A New Way to Understand Faith Versus Works

I believe that a very enlightening way to understand the faith versus works issue related to salvation is to consider the analogy of immigration in America. This analogy has some biblical support since salvation entails entrance into the Kingdom of God. The analogy also explains some attitudes by many American evangelical leaders favorable toward illegal immigration.

Three Approaches to Immigration

Prior to 1921 immigration to America was open to anyone. However, people were expected to reject their allegiance to their old country and to assimilate into American society by committing allegiance to our nation, obeying our laws, learning our language, and becoming acquainted with our history and government.

Later, America became more selective, establishing requirements such as the necessity of a profession of some type in the nation from which they came in addition to commitment to the earlier requirements related to assimilation.

Now, with the illegal immigration we make no requirements. We in effect allow all people to cross the border and place no obligations on them regarding assimilation.

Analysis

My analysis of these approaches to immigration is as follows. The first arrangement worked well, at least at that time in our history. The second arrangement worked fine for America, but placed a stumbling block for good, honest people who were willing to assimilate into our society. The third arrangement is not working, creating chaos in the country because of a number of illegal immigrants unwilling to obey our laws, learn our language, relinquish allegiance to the old country, and otherwise assimilate.

Application to Salvation

Salvation by grace without works, a biblical perspective on salvation, is reflected in the first arrangement. The individual is not required by God to meet any criteria for entrance into His Kingdom. The person does not have to be rich or educated. In fact, sinners of all kinds are welcome. This is what Paul seems to be describing in Colossians 1:13-14,  “For He rescued us from the domain of darkness, and transferred us to the kingdom of His beloved Son, in whom we have redemption, the forgiveness of sins.”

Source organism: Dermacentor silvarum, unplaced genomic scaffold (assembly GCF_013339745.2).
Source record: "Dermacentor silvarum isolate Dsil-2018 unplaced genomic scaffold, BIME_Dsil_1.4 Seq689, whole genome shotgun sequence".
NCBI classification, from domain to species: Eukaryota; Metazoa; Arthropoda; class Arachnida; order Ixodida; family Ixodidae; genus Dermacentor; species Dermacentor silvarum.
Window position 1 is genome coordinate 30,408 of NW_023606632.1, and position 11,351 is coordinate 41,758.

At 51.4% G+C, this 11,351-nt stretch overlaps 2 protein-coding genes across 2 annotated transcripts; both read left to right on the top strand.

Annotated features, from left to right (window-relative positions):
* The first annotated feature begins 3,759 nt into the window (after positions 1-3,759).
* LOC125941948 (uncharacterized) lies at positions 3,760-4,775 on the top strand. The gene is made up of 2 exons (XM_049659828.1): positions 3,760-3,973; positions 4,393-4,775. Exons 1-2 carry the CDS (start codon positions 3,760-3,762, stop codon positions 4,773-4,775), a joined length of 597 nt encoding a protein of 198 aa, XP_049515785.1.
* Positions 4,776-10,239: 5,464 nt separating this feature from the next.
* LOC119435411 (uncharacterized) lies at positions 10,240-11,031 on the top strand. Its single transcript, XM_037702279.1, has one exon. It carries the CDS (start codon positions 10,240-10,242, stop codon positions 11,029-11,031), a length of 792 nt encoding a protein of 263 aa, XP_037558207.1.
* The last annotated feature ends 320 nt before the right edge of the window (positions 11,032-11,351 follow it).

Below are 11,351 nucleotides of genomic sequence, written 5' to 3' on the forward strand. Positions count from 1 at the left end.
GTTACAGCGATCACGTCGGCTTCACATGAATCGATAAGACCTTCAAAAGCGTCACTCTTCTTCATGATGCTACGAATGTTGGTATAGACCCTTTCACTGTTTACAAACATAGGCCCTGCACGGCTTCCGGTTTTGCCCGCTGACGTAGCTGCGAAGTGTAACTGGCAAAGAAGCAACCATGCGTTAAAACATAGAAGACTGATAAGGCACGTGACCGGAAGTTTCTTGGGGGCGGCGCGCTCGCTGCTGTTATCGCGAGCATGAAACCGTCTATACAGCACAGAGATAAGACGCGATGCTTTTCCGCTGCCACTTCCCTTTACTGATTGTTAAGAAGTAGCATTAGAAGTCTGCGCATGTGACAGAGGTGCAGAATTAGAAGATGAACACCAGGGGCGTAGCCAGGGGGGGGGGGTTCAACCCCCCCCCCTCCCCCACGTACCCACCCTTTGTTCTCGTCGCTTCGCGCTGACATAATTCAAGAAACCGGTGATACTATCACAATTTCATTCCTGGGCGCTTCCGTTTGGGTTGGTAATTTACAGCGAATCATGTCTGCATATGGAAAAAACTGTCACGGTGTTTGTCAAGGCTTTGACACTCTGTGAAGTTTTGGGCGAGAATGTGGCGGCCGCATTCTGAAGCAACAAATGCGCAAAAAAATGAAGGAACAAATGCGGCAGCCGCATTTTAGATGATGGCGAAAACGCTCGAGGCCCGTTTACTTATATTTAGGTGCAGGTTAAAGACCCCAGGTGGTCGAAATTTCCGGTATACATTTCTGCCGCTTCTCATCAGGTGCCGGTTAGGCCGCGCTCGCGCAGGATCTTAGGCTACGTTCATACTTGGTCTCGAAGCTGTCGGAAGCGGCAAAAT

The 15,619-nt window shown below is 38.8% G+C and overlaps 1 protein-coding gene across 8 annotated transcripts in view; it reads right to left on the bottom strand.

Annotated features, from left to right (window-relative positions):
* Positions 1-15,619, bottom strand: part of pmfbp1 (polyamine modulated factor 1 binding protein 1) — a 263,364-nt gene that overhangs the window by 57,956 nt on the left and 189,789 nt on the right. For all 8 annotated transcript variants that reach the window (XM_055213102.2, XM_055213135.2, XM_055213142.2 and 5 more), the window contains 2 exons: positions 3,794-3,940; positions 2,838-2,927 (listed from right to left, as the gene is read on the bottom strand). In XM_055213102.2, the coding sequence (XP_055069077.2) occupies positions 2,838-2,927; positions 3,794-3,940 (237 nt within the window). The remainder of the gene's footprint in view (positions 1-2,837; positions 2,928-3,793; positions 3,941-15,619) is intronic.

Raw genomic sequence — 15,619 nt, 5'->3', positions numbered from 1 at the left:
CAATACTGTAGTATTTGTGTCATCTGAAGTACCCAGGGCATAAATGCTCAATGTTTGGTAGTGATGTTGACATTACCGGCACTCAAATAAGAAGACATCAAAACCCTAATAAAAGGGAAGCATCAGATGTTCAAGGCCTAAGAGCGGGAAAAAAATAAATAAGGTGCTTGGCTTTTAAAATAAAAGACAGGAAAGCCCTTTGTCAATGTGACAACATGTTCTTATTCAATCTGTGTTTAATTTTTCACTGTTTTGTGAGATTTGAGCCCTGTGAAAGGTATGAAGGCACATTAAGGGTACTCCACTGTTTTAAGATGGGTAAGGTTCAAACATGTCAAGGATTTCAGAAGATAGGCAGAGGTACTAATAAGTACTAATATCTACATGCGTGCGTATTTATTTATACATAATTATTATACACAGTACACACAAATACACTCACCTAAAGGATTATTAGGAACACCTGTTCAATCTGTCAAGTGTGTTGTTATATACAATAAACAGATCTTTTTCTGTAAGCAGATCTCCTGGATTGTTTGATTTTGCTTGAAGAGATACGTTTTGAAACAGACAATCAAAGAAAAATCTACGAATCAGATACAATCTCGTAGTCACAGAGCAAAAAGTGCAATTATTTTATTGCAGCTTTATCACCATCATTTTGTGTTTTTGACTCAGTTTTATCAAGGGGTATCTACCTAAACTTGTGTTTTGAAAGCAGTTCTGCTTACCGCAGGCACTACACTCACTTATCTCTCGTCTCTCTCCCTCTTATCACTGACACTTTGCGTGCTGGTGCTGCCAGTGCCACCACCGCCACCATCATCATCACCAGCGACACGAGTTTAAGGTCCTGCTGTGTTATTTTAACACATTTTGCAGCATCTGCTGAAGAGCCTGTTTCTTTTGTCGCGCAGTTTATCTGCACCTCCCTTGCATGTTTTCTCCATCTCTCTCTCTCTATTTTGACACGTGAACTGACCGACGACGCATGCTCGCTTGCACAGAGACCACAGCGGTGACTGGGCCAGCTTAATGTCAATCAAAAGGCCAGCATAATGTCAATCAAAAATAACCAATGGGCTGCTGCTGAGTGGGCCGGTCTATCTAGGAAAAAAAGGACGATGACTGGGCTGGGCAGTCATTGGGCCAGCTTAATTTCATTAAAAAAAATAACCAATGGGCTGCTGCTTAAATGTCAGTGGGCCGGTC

However the individual must be willing to repent, that is, relinquish his allegiance to the kingdom of darkness and all of its ideas, values, attitudes, and behaviors. Faith is also required for entrance into that Kingdom, which in essence entails a commitment to assimilate into the Kingdom of God. This would include submission to the authority of the King and committing oneself to keep the laws of the Kingdom of God. Assimilation (faith) would also include learning Scripture so that the individual can know the history and culture of the Kingdom and abide by the laws of the Kingdom. This denouncing of the previous citizenship and allegiance to the new Kingdom is symbolized through the rite of baptism.

Notice that in this approach to salvation nothing about life in the old kingdom matters, but breaking ties with that kingdom and commitment to the new kingdom does.

In the 1800s and early 1900s Liberal Christianity became a dominant force in America. It preached salvation by works, and therefore its perspective on salvation reflected the second type of immigration described above, which required certain achievements in the previous kingdom for one to be considered for citizenship in the Kingdom of God. This works type of salvation is clearly rejected by Scripture.

Contemporary evangelicals parallel that third arrangement to citizenship in their approach to salvation, teaching that to enter the Kingdom of God, as in the first arrangement, no works or status in the previous kingdom is necessary, which is biblical. But they also assert that no allegiance to the new kingdom is essential either, which is not biblical. All that is needed is the desire to enter the new kingdom and enjoy its benefits. They believe that once the believer enters the Kingdom of God, under the influence of its environment, his behavior will spontaneously change.

There two problems with this perspective. First, it rejects a biblical understanding of repentance and faith, which require breaking allegiance with the old kingdom and submitting oneself to the authority of the kingdom of God. In addition, though some people under the influence of the new Christian environment change, but many do not. They do not believe that they have an obligation to do so, and consequently they do not exercise the related disciplines. As a result of this perspective on salvation we find chaos in the contemporary evangelical church corresponding to the chaos in our nation due to illegal immigration.

It is interesting that many evangelicals favor policies supportive of illegal immigration. Might this be because he illegal immigration reflects their perspective on the nature of God and his plan of salvation?

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